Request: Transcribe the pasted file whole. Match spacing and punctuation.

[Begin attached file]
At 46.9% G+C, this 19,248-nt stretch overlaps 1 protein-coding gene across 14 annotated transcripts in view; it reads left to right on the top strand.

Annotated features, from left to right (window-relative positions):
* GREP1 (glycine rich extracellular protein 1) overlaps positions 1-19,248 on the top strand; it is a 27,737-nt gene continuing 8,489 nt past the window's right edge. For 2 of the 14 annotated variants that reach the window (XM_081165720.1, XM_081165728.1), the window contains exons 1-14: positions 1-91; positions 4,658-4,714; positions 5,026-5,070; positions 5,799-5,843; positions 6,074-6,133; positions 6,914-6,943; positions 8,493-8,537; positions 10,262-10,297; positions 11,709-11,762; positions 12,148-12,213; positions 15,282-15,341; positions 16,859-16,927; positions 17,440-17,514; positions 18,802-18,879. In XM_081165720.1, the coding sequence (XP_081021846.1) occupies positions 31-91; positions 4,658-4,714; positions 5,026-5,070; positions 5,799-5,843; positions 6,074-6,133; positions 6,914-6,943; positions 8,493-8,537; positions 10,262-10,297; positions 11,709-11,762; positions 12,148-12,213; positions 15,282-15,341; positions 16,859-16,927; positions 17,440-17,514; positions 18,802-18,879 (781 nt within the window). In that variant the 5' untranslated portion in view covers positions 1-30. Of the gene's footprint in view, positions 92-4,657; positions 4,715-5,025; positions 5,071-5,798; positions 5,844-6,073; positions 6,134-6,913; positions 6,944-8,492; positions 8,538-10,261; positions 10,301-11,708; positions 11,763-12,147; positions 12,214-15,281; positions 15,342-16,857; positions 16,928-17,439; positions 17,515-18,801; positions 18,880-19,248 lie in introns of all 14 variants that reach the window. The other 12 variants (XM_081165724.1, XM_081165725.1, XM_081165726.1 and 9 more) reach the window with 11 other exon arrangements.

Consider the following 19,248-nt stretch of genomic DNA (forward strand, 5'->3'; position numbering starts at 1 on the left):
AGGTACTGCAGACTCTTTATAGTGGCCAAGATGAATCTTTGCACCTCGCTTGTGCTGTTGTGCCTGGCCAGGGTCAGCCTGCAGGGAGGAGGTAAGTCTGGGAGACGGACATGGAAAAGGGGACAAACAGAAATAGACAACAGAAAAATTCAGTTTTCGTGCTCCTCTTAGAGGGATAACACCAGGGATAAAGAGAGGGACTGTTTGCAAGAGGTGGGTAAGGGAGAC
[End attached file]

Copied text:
At 46.9% G+C, this 19,248-nt stretch overlaps 1 protein-coding gene across 14 annotated transcripts in view; it reads left to right on the top strand.

Annotated features, from left to right (window-relative positions):
* GREP1 (glycine rich extracellular protein 1) overlaps positions 1-19,248 on the top strand; it is a 27,737-nt gene continuing 8,489 nt past the window's right edge. For 2 of the 14 annotated variants that reach the window (XM_081165720.1, XM_081165728.1), the window contains exons 1-14: positions 1-91; positions 4,658-4,714; positions 5,026-5,070; positions 5,799-5,843; positions 6,074-6,133; positions 6,914-6,943; positions 8,493-8,537; positions 10,262-10,297; positions 11,709-11,762; positions 12,148-12,213; positions 15,282-15,341; positions 16,859-16,927; positions 17,440-17,514; positions 18,802-18,879. In XM_081165720.1, the coding sequence (XP_081021846.1) occupies positions 31-91; positions 4,658-4,714; positions 5,026-5,070; positions 5,799-5,843; positions 6,074-6,133; positions 6,914-6,943; positions 8,493-8,537; positions 10,262-10,297; positions 11,709-11,762; positions 12,148-12,213; positions 15,282-15,341; positions 16,859-16,927; positions 17,440-17,514; positions 18,802-18,879 (781 nt within the window). In that variant the 5' untranslated portion in view covers positions 1-30. Of the gene's footprint in view, positions 92-4,657; positions 4,715-5,025; positions 5,071-5,798; positions 5,844-6,073; positions 6,134-6,913; positions 6,944-8,492; positions 8,538-10,261; positions 10,301-11,708; positions 11,763-12,147; positions 12,214-15,281; positions 15,342-16,857; positions 16,928-17,439; positions 17,515-18,801; positions 18,880-19,248 lie in introns of all 14 variants that reach the window. The other 12 variants (XM_081165724.1, XM_081165725.1, XM_081165726.1 and 9 more) reach the window with 11 other exon arrangements.

Consider the following 19,248-nt stretch of genomic DNA (forward strand, 5'->3'; position numbering starts at 1 on the left):
AGGTACTGCAGACTCTTTATAGTGGCCAAGATGAATCTTTGCACCTCGCTTGTGCTGTTGTGCCTGGCCAGGGTCAGCCTGCAGGGAGGAGGTAAGTCTGGGAGACGGACATGGAAAAGGGGACAAACAGAAATAGACAACAGAAAAATTCAGTTTTCGTGCTCCTCTTAGAGGGATAACACCAGGGATAAAGAGAGGGACTGTTTGCAAGAGGTGGGTAAGGGAGAC